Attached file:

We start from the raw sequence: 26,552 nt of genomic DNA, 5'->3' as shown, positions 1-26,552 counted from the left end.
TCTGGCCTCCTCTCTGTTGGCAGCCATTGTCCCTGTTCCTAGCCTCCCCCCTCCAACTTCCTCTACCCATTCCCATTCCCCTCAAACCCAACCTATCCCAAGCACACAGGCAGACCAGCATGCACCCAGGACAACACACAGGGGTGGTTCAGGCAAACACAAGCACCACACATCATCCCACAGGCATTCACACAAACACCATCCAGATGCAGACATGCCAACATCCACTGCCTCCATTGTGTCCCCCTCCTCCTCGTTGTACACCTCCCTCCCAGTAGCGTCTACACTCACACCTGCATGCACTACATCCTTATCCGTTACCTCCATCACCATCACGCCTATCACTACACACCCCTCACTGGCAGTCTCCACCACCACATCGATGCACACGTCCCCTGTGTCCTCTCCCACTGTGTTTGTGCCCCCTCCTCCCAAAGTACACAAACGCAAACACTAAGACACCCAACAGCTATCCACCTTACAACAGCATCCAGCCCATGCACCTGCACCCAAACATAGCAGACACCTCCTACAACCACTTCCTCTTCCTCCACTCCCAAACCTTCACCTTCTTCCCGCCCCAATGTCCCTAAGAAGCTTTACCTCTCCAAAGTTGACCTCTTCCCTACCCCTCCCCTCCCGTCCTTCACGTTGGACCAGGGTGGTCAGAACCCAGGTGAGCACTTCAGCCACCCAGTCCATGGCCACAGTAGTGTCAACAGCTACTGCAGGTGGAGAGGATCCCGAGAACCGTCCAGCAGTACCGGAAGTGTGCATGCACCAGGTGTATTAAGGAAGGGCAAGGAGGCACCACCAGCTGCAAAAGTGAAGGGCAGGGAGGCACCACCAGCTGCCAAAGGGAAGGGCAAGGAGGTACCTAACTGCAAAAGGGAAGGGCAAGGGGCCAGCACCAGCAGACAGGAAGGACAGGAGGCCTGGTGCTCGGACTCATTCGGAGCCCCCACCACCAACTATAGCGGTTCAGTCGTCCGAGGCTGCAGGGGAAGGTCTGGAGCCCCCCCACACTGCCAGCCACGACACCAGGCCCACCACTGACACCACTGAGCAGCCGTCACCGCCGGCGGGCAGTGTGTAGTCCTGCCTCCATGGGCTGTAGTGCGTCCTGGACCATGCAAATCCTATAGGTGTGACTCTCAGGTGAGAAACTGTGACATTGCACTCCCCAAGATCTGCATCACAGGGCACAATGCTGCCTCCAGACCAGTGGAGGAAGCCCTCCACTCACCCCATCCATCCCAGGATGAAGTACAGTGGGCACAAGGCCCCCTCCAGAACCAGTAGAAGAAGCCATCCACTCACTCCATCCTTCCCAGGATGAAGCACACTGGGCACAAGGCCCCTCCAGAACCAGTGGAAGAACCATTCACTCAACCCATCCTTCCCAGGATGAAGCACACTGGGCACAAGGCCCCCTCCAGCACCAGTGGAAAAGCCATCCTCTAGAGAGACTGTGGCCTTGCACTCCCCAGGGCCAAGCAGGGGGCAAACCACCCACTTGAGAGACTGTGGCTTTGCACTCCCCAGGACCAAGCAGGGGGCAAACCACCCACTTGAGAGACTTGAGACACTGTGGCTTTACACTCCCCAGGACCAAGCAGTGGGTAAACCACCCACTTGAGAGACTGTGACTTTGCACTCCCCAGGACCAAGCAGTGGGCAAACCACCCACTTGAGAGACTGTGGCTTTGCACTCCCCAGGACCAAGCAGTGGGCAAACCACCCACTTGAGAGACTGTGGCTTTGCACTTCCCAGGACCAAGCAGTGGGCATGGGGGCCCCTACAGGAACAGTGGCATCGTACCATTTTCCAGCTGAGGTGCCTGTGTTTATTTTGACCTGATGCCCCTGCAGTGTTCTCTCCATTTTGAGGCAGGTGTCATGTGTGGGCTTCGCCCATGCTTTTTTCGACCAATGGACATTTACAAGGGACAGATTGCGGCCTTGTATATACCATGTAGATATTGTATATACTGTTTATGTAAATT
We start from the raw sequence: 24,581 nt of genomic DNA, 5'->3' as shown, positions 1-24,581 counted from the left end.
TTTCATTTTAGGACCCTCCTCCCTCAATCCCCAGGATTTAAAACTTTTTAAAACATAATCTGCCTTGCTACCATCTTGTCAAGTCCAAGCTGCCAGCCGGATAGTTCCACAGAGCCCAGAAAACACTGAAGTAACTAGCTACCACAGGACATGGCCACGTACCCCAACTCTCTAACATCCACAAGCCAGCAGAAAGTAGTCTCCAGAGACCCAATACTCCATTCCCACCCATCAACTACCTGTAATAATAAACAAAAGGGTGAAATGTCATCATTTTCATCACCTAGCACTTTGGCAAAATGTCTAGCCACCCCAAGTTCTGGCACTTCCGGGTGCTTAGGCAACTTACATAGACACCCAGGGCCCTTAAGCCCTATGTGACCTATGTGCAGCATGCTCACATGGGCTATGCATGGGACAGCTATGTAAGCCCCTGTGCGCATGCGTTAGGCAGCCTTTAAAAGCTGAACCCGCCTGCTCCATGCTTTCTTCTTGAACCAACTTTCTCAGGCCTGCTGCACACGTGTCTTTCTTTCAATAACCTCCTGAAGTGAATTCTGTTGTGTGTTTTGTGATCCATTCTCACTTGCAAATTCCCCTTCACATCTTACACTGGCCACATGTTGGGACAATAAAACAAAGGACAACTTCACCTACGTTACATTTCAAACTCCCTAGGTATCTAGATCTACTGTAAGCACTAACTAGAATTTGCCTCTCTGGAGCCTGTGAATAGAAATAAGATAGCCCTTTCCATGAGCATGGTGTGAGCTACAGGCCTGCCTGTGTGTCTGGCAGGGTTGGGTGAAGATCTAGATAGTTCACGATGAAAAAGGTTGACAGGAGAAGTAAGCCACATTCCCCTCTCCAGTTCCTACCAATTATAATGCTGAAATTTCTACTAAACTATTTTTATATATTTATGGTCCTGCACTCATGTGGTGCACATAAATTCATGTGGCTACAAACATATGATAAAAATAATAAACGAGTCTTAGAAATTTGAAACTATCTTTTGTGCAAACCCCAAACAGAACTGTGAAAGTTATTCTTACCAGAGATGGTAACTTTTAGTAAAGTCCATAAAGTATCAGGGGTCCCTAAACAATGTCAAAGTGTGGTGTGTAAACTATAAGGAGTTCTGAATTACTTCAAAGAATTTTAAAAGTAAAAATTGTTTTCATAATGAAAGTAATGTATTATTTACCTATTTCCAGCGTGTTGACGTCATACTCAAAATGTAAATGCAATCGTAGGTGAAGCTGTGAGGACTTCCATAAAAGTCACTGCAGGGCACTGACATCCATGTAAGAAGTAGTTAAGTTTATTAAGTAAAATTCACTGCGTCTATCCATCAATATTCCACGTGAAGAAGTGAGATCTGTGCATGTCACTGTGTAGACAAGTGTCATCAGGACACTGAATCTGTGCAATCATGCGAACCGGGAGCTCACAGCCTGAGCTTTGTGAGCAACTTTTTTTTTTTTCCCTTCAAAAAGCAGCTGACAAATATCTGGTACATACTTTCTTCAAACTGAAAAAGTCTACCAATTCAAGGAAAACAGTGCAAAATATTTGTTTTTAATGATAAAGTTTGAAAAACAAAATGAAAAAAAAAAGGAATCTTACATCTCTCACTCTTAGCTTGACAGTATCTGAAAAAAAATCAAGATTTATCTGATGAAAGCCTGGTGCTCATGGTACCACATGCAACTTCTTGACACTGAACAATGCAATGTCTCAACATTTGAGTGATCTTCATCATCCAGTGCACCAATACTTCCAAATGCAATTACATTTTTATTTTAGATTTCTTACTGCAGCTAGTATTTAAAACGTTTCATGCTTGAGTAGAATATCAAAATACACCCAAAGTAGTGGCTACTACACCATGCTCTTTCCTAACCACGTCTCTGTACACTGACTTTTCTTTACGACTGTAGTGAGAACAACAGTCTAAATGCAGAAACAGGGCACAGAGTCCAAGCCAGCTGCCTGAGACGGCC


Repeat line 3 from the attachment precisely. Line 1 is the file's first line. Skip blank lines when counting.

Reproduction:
We start from the raw sequence: 24,581 nt of genomic DNA, 5'->3' as shown, positions 1-24,581 counted from the left end.